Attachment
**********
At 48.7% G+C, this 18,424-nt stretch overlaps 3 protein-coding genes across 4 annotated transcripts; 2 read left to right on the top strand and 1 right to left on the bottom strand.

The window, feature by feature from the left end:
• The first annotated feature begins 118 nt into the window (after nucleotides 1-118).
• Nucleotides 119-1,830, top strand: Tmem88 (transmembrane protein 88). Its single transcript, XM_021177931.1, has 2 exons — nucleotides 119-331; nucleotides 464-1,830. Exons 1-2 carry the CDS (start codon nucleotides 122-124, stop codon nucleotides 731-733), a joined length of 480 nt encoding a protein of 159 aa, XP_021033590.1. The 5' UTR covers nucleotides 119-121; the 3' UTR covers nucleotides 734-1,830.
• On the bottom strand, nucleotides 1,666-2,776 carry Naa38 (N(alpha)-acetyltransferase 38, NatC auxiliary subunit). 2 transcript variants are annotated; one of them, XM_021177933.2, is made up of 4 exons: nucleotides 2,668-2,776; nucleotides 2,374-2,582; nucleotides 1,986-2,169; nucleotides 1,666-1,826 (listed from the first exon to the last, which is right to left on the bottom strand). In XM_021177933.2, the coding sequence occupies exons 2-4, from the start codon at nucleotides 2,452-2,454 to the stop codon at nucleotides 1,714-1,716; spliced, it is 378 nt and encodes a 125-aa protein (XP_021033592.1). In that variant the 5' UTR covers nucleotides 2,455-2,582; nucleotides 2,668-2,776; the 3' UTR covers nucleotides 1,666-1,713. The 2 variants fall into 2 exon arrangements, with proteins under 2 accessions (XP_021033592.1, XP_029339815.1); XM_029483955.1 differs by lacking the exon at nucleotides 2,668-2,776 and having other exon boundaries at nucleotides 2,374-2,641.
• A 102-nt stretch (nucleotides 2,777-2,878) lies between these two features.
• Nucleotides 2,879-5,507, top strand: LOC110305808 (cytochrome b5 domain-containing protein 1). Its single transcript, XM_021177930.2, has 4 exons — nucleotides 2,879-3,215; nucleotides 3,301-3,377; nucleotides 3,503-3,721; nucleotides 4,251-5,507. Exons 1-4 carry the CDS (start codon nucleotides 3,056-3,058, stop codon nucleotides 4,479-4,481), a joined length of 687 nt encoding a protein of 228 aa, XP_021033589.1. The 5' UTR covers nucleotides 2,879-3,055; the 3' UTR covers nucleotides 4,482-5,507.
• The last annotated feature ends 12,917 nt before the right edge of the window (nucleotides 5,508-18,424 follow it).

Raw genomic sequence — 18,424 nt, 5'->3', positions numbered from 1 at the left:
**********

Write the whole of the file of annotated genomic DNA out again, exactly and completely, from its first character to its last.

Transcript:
At 48.7% G+C, this 18,424-nt stretch overlaps 3 protein-coding genes across 4 annotated transcripts; 2 read left to right on the top strand and 1 right to left on the bottom strand.

The window, feature by feature from the left end:
• The first annotated feature begins 118 nt into the window (after nucleotides 1-118).
• Nucleotides 119-1,830, top strand: Tmem88 (transmembrane protein 88). Its single transcript, XM_021177931.1, has 2 exons — nucleotides 119-331; nucleotides 464-1,830. Exons 1-2 carry the CDS (start codon nucleotides 122-124, stop codon nucleotides 731-733), a joined length of 480 nt encoding a protein of 159 aa, XP_021033590.1. The 5' UTR covers nucleotides 119-121; the 3' UTR covers nucleotides 734-1,830.
• On the bottom strand, nucleotides 1,666-2,776 carry Naa38 (N(alpha)-acetyltransferase 38, NatC auxiliary subunit). 2 transcript variants are annotated; one of them, XM_021177933.2, is made up of 4 exons: nucleotides 2,668-2,776; nucleotides 2,374-2,582; nucleotides 1,986-2,169; nucleotides 1,666-1,826 (listed from the first exon to the last, which is right to left on the bottom strand). In XM_021177933.2, the coding sequence occupies exons 2-4, from the start codon at nucleotides 2,452-2,454 to the stop codon at nucleotides 1,714-1,716; spliced, it is 378 nt and encodes a 125-aa protein (XP_021033592.1). In that variant the 5' UTR covers nucleotides 2,455-2,582; nucleotides 2,668-2,776; the 3' UTR covers nucleotides 1,666-1,713. The 2 variants fall into 2 exon arrangements, with proteins under 2 accessions (XP_021033592.1, XP_029339815.1); XM_029483955.1 differs by lacking the exon at nucleotides 2,668-2,776 and having other exon boundaries at nucleotides 2,374-2,641.
• A 102-nt stretch (nucleotides 2,777-2,878) lies between these two features.
• Nucleotides 2,879-5,507, top strand: LOC110305808 (cytochrome b5 domain-containing protein 1). Its single transcript, XM_021177930.2, has 4 exons — nucleotides 2,879-3,215; nucleotides 3,301-3,377; nucleotides 3,503-3,721; nucleotides 4,251-5,507. Exons 1-4 carry the CDS (start codon nucleotides 3,056-3,058, stop codon nucleotides 4,479-4,481), a joined length of 687 nt encoding a protein of 228 aa, XP_021033589.1. The 5' UTR covers nucleotides 2,879-3,055; the 3' UTR covers nucleotides 4,482-5,507.
• The last annotated feature ends 12,917 nt before the right edge of the window (nucleotides 5,508-18,424 follow it).

Raw genomic sequence — 18,424 nt, 5'->3', positions numbered from 1 at the left: